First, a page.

A Manhattan elevator that malfunctioned and killed a woman was being worked on just hours before the tragic accident.
A Department of Buildings spokesman said Thursday that workers were doing electrical maintenance on the elevator Wednesday.
Police say Suzanne Hart, 41, was getting into the elevator on the first floor of 285 Madison Avenue when it shot up unexpectedly, trapping her between the elevator and the shaft.
She was pronounced dead at the scene.
Earlier in the day, Hart's boyfriend, Chris Dicksen, spoke with reporters about his loss outside the couple's Brooklyn Heights home.
"I'm sorry I just don't have the words. She was the bright spot of my life. What can I say?" Dicksen said.
The 28-story building is owned by Wire & Plastic Products, the parent company of advertising agency Young & Rubicam, where Hart worked.
Two people in the elevator at the time were treated at the hospital for trauma.
The accident had employees of nearby Midtown buildings second guessing their own safety while riding elevators.
"It's horrifying to think this could happen with modern technology in a city like Manhattan with state-of-the-art services and buildings," said one Madison Avenue worker.
"I definitely would think twice about rushing in now. It's definitely something that is scary thinking about it," said another.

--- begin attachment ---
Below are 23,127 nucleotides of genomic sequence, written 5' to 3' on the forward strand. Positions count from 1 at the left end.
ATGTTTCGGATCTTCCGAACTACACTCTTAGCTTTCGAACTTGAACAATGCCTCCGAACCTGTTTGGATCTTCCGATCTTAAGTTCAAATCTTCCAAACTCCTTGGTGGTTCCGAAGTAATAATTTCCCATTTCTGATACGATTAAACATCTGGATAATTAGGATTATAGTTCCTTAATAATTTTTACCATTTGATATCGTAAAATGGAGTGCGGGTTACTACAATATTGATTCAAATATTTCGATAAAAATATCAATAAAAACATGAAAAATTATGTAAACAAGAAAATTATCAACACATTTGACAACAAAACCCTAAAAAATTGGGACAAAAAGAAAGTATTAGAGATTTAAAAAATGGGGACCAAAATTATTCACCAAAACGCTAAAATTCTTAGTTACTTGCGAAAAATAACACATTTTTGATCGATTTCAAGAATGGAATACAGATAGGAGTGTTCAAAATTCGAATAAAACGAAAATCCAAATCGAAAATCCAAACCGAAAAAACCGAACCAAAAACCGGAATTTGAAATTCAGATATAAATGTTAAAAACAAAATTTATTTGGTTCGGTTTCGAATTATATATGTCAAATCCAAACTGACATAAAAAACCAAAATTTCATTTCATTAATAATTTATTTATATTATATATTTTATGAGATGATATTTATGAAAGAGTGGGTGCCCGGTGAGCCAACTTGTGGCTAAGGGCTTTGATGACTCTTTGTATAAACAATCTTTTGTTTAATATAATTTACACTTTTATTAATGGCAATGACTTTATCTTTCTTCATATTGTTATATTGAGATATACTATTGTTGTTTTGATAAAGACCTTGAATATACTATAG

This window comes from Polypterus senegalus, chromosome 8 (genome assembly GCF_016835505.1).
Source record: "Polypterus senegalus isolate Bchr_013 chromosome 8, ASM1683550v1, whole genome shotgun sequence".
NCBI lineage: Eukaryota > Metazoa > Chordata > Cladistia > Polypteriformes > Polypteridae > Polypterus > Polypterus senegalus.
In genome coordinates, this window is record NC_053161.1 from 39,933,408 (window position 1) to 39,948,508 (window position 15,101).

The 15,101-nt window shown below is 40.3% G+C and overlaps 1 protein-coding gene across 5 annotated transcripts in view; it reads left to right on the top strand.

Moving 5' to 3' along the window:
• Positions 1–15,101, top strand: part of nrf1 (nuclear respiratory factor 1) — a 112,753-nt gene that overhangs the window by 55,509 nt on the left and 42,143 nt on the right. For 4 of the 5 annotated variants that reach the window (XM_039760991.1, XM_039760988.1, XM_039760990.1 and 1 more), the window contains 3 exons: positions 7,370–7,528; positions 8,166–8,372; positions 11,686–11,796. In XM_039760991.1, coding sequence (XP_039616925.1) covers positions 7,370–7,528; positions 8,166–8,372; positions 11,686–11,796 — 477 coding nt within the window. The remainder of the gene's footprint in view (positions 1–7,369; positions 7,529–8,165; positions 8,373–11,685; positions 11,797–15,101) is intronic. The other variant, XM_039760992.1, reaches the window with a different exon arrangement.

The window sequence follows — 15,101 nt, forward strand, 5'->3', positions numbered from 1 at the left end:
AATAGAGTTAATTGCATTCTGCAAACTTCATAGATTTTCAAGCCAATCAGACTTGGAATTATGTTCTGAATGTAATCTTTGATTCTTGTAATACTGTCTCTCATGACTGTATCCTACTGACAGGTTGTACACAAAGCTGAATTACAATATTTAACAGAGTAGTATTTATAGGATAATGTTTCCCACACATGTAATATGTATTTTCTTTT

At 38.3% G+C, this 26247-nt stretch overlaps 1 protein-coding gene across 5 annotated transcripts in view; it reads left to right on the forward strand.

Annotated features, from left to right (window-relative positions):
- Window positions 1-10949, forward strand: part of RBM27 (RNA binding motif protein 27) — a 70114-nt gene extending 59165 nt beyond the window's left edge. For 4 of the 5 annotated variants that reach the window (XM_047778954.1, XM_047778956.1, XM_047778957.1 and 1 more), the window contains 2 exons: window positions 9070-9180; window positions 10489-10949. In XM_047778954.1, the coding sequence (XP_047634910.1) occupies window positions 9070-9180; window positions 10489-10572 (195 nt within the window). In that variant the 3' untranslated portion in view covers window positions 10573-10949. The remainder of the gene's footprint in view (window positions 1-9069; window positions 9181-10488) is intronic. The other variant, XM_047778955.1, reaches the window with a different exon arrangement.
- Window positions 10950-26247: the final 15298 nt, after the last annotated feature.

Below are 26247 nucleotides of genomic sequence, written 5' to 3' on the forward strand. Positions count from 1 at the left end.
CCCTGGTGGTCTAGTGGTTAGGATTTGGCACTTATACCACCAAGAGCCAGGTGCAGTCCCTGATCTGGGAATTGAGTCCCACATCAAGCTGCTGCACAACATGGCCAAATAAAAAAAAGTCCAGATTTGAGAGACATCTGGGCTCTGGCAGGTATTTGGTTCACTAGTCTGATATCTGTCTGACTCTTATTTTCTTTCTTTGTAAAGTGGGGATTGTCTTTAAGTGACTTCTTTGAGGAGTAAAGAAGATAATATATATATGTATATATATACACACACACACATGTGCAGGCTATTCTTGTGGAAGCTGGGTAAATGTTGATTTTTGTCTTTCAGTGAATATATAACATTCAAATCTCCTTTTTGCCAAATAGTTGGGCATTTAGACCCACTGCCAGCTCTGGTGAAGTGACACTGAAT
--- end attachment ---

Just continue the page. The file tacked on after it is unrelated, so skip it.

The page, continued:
The DOB says the building's 13 elevators have been cited for 56 violations over the past 10 years, but that all were eventually resolved.
Young & Rubicam kept its employees at home Thursday.
The office may not reopen until Monday.
Elevator Tech Charged In 2010 Brooklyn Incident
An elevator repairman who is linked to a similar incident on Christmas Day in Brooklyn last year was indicted Thursday on first degree assault and reckless endangerment.
Surveillance video shows Debra Jordan, 47, getting her leg caught in the closing doors of an elevator in the lobby at SUNY Downstate Medical Center while her daughter looked on in horror.
The elevator dragged her up several flights and video taken from each floor shows her trapped and screaming for help.
She suffered a broken arm and leg.
She spent three months in a hospital and is still undergoing rehab.
Video taken on the eighth floor appears to show repairman Jason Jordan, 27, looking at the trapped woman, turning around and leaving the hospital.
Brooklyn District Attorney Charles Hynes says Jordan disregarded industry standards by disabling a safety switch that prevents the elevator from moving when the doors are open.
"What is truly disturbing is that while hospital staff and members of the New York city Fire Department hurried to save Miss Jordan, the defendant seeing what he'd done fled the hospital without saying a word or offering help," Hynes said.
Jordan faces up to 25 years in prison if convicted.